Losing New Orleans
Testimony to the Evacuation of the Crescent City


     The impossible task of defending a city below sea level and vulnerable to grand assault by an enemy fleet was not for lack of an innovative military mind, but rather the neglectful attention the Confederate government placed upon the importance of holding it. Major General Mansfield Lovell assumed command of Department No. 1 by Special Orders No. 173 from the Adjutant and Inspector General's Office in Richmond on October 7, 1861 placing upon him the monumental responsibility of safeguarding the city of New Orleans. In February of 1863, by direction of the President of the Confederate States upon the application of his former department commander, a court of inquiry was assembled to ascertain the facts and circumstances surrounding the fall of New Orleans.

     Major General T. C. Hindman, Brigadier General William M. Gardner, and Brigadier General T. F. Drayton made up the board of officers assembled at Jackson, Mississippi in March to take testimony and report their findings.

     In support of points north pursuant to prevent the invasion of Tennessee, Major General Mansfield Lovell had transferred equivalent to one division of troops to Kentucky which immediately stripped the Crescent City of essential infantry personnel needed to defend it. Likewise in the month of February the militia within the state, up to ten thousand the previous November, six thousand having been armed of which half that number were sent likewise to the Volunteer State and only twelve hundred of those left behind were equipped with muskets and an assorted array of shotguns. Unlike his soldiers, there was a trust factor which prevented the commanding general from issuing live ammunition to them until the need arose, having more than 600,000 rounds of shotgun cartridges in storage.

     Heavy armament could not be spared the city, every application that was made to send such caliber weapons had been denied by the central government in Richmond which included points such as Pensacola that were then about to be abandoned. All the department commander could expect from the navy was their professional cooperation should the emergency arise. When requested that all available forces be placed under the central command of Department Number 1, the Navy Department refused to unify the two branches.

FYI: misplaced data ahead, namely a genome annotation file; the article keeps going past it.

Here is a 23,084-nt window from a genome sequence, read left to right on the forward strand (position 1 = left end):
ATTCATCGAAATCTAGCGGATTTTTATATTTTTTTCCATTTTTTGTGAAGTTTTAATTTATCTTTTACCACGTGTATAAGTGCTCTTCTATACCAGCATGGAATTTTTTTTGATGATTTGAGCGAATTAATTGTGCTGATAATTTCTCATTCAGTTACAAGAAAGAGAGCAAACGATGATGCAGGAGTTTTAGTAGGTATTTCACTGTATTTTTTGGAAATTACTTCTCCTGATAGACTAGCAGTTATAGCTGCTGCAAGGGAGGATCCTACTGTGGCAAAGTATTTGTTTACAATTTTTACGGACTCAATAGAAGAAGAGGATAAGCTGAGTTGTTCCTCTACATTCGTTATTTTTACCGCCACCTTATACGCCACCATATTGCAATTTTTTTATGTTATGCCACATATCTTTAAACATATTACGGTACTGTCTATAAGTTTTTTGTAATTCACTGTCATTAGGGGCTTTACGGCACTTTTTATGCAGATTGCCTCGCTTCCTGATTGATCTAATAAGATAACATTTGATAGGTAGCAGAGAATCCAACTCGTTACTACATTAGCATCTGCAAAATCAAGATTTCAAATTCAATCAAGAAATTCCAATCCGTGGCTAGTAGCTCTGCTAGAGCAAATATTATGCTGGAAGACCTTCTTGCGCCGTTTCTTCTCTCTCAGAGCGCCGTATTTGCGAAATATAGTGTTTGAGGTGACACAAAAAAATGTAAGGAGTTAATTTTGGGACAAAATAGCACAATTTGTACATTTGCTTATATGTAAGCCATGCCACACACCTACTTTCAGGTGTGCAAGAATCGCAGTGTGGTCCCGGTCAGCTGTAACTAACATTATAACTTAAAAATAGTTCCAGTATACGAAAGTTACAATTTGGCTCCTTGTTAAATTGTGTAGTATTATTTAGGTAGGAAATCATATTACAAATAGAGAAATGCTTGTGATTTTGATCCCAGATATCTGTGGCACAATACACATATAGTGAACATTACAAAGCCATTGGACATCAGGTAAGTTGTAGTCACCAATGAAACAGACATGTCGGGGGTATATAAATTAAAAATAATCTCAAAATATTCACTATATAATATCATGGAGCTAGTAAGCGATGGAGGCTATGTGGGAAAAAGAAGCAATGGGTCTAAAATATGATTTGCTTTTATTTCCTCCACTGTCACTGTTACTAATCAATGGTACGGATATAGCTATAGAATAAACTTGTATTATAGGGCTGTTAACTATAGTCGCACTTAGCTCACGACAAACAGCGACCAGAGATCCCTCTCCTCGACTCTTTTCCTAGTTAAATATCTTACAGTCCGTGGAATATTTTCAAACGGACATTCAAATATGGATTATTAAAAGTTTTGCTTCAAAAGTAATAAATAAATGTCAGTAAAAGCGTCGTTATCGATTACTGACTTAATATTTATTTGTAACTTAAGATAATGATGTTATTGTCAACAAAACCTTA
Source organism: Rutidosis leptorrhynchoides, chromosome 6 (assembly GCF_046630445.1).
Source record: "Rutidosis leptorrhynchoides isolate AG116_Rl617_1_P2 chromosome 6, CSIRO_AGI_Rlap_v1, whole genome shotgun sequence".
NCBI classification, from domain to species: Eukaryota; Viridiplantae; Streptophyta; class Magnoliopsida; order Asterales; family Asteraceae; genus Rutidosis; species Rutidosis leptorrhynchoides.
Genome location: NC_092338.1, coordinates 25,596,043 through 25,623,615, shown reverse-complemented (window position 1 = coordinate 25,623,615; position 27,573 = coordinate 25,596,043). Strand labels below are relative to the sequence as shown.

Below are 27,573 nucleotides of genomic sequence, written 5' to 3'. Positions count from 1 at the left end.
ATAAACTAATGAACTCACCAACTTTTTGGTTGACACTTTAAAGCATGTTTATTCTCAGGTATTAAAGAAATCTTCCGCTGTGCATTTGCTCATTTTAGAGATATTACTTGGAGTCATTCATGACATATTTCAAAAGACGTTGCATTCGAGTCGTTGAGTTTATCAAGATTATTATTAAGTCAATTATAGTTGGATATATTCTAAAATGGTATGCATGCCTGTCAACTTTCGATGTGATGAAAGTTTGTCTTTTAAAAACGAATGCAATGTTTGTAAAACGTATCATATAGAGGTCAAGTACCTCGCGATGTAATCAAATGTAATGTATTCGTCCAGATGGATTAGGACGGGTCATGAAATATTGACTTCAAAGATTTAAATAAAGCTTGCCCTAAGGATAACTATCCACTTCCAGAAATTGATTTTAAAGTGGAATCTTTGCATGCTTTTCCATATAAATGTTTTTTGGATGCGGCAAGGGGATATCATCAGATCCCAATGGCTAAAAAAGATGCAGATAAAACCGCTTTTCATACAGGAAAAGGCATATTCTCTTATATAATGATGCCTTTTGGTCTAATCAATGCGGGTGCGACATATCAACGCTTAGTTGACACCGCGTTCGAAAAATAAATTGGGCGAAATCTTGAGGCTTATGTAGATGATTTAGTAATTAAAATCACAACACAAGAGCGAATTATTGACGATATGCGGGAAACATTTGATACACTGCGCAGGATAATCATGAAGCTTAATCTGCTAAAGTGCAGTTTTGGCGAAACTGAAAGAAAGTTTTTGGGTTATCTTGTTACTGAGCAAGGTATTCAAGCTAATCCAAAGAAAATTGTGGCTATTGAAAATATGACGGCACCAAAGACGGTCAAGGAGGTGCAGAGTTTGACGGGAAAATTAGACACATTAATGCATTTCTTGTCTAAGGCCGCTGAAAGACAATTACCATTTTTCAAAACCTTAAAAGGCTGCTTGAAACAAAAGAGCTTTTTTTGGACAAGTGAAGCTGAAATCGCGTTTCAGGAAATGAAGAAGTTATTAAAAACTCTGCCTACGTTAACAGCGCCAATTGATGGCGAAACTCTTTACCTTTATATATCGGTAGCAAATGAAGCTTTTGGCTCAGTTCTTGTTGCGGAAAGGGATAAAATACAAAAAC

Many of the vessels afloat, particularly those of the converted ironclads, Louisiana and Manassas were incapable of operational readiness before the movement to take the city had commenced. The revenues had not been allotted Commodore George N. Hollins to continue on with the contracted work and even the powder for his guns had to be obtained through the generosity of the department. The city merchants likewise had kicked in an additional $45,000 dollars which obviously displayed a grand lack of energy and promptitude displayed by the flag officer's superiors in Richmond.

     He stated that he had wished he could bring all his vessels to bear on Farragut's fleet. He foresaw that the bows of the enemy's ships would have been exposed to the broadsides of his ironclads, while the forts would have blown apart their sterns.

     The safety committee of New Orleans offered monies to Lovell but requested they know what it was used for. He denied the acceptance at first on grounds of not making public the weaker points of the department. He later availed himself of roughly two hundred fifty thousand dollars but still he lacked the need of armaments, supplies, anchor chains and small arms. Instead, he asked of the committee to help run the blockade using their funds to obtain provisions needed for the city in case of siege.

     Bennett and Surges, a foundry inside the Crescent City had been anxious from the start in manufacturing large caliber guns for the Confederate government, but Richmond provided no encouragement to do so. They had just recently begun to manufacture eight of them at the request of Major General Lovell, this included five completed, tested and placed on the line of defense before the city fell.

     General Lovell had asked Commander William C. Whittle to place the Louisiana on the Fort Saint Philip side of the river, one half mile in front which ought to have provided her cover by the fort's crossfire. The naval officer foresaw the futility involved in doing so for in the absence of her motive power, she was left vulnerable. The firepower, however, was desperately required and it was deemed best to simply utilize her as a floating battery and take the chance of losing the ship rather than to lose New Orleans.

     When the war was about to commence, General Pierre Gustave Toutant Beauregard had submitted drawings for a boom to span the Mississippi River at Forts Jackson and Saint Philip. Without such a contraption the fire power of the two bastions would not be enough to block the enemy fleet by themselves. When he had left for Montgomery, Alabama in February of 1861, the drawings were entrusted to Colonel Paul Hebert; however, the boom had never been constructed due to the lack of appropriations allotted for the defense of the city. Once the enemy fleet had passed the two forts the city lay to the mercy of the enemy. If New Orleans lost the river the city became strategically worthless.